He grabbed the ripped paper from his desk and stormed out. Upon his return, he slapped a form on the desk in front of my husband and said, “Sign it.” My husband asked, “What am I signing?” He said, “The deal you wanted.” My husband read the paper and it was not our deal. The numbers listed were at a higher interest rate for fewer years than requested. My husband pushed the paper back to him, “That’s not our deal.” Without a word he took the sheet and stomped back out.
We discussed walking out, again. If he had not come in with our deal, we would have been gone. The negotiations were complete days earlier in our eyes. Above all, this visit should have entailed just signing our agreement and driving off.
In the end, our end, he finally came back with the deal we’d made days earlier. We read every word before signing. He calmed down after a few minutes and apologized. “I just love my job,” he added. In other words, “You love ripping people off?” I asked. He shrugged.
So, at almost 8:00 p.m. our Camping World purchase was complete. Now we had to move our remaining belongings over to the new unit. We had to ask our poor, tired saleswoman to track down the only remaining service tech to help swap the mattresses. In the end, this was an ordeal we will never forget or repeat.
Undaunted by the axle fiasco, our next trip was to Florida. We arrived there in July. We parked and set up. Next, my husband said he was going to check the roof, just to be prudent. Tired and hungry we were planning to get some dinner and go to sleep.
The Nightmare Begins
After walking the roof he descended. Instead of going to eat, we were heading to Home Depot. The front of the roof, behind the nose cap, had snapped back causing several open holes.
I felt like I’d been hit by a truck!
The fight for our labor reimbursement for the axle had just ended in our favor. Above all else, I knew this would be another fight. We headed to the store and came right back to tarp the roof. Little did we know we’d be tarped, and stuck, for four months. Although we stayed in the RV, it was not travel-worthy.
On our model and several others, Keystone advertises a “one-piece, rubber roof.” In other words, the roof is seamless, preventing leaks. My husband concluded, and technicians confirmed, that the rubber was cut too short. Evidentally, the roof should have been replaced at the factory. Instead, they stretched the rubber and shoved it under the nose cap. After a few months, the rubber snapped back like a rubber band. Ergo, a gaping hole.
Camping World Again
First, I called Camping World of Bartow, Florida. They told us to come in for an inspection. So, we scheduled it as soon as possible, about two weeks later. The day of the inspection we took down the tarps and drove to the store.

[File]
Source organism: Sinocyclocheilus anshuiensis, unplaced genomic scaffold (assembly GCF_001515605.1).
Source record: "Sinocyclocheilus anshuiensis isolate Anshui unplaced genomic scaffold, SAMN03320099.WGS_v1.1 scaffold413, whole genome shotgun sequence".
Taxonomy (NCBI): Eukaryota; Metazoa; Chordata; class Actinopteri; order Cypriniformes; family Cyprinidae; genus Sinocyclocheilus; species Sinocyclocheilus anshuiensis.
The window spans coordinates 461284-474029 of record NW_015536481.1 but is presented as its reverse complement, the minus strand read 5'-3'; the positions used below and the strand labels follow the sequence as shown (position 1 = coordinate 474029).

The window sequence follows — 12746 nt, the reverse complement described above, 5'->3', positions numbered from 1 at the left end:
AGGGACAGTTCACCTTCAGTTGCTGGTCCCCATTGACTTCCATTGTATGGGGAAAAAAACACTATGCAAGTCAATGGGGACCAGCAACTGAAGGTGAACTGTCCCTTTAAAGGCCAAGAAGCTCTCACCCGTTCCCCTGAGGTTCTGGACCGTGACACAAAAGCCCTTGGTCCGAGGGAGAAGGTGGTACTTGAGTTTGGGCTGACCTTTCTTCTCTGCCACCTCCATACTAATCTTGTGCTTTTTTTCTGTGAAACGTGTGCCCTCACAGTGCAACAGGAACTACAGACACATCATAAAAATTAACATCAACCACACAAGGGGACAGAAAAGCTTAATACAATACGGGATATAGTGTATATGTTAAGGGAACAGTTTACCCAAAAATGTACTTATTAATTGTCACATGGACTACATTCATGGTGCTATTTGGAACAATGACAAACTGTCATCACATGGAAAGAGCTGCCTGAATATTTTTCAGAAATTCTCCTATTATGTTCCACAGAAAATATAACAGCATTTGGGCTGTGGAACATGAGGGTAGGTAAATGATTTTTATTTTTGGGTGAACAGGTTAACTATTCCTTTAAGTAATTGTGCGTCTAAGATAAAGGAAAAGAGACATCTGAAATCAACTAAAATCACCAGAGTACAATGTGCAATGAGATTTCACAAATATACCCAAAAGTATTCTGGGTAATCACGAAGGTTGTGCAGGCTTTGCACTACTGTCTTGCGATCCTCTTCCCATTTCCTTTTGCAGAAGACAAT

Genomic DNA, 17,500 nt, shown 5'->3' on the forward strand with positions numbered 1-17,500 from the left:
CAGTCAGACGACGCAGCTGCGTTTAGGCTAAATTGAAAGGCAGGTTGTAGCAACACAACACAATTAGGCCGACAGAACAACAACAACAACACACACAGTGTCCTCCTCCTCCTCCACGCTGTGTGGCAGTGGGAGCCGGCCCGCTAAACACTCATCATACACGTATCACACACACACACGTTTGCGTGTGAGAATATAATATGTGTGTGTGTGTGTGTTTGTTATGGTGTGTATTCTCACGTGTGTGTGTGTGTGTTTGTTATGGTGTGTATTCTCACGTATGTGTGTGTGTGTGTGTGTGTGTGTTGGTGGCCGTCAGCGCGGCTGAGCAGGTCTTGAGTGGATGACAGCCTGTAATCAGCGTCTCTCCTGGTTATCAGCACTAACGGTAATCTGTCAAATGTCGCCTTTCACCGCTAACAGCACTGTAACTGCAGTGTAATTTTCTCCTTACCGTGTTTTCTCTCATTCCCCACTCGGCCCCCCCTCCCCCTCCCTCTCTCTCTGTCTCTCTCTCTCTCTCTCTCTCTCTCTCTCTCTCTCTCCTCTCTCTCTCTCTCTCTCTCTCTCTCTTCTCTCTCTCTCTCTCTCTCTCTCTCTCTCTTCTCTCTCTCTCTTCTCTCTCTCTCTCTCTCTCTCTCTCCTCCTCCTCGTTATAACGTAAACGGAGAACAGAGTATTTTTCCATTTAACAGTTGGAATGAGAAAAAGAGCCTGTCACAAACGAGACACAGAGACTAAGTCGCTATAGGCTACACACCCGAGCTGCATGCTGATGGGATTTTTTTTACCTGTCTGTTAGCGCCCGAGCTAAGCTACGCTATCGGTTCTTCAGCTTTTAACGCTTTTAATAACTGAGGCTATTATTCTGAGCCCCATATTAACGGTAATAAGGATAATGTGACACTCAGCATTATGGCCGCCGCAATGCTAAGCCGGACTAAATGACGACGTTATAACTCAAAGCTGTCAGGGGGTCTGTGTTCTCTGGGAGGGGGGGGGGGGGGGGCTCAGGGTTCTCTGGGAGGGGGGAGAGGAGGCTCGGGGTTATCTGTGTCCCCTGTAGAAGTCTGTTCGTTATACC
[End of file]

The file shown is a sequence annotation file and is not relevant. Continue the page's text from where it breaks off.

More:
After about an hour the front desk person brought out a hand-written, yet official, Camping World inspection. She said their computers were down and that she would type it and send it to me asap. I asked to see what the technician had written. She hesitated, repeating that she’d type it up for us. I insisted and she gave me the papers.
The technician wrote that the roof was “not installed correctly.” Additionally, he wrote “defective roof material.” Furthermore, the certified technician stated that the correction was to replace the roof.
I asked for copies and she refused. She said she had to type them up and then she would e-mail the inspection to me. I got out my phone and started making my own copies. I wanted the truth, out of the technician’s mouth. Not a copy after Camping World put their spin on it. The girl wasn’t happy. Obviously, I wasn’t taking any chances.
A few days later I got the e-mail with the typed inspection and it did match my copies. The e-mail stated that we had to sign the inspection before they would submit it to Keystone. Thankfully, I read every word of everything we sign. At the bottom of the page was an agreement.
“I/We confirm that the requested work has been completed to my/our satisfaction.”
The unit hadn’t been touched. No work was started, let alone completed. Consequently, I called Camping World and told my representative that we were not signing. After a moment of fumbling, she said that she had sent the wrong document. However, the work order listed “Warranty” work several times. She said she’d send the correct document in another e-mail.
The Second E-mail
At some time, I can’t remember when she told me that they had already submitted the warranty request. However, they still needed a signature. I was assured that the second disclaimer just said that they were not responsible for damage, like if we left food in the refrigerator.
When I got the next e-mail, I was ready to read “every, single word.” Thank God. This agreement did mention food in the refrigerator. In addition, the second inspection sent to us stated that:
“I do not wish to receive any further estimate, either written or oral, to which I may be entitled by law, before repairs are authorized.”
In other words, if Keystone says they won’t cover the roof, no one has to notify us. Camping World would just do the work and when we pick it up they can hand us a bill for $10,000, or more. Without a doubt, it’s happened to others.
Refusing to Sign
I called back and told her I was not signing away my rights. Consequently, her attitude changed. She put me on hold and when she returned to the phone her demeanor had completely changed. Similar to our financing experience she barked that if I didn’t sign, they would not submit our request to Keystone. I reminded her that she had already submitted it. Then that story changed.
I told her we would not sign away our rights and hung up. A friend had given me the number to Keystone’s Warranty Department. In the end, I thought the manufacturer would give us satisfaction. Thus began the next battle.
Read about our Keystone RV warranty experience. We share our warranty experience in detail, KeystoneRVsucks.net.
I encourage you to share your Camping World experiences here. Together we can warn others and, hopefully, cause change.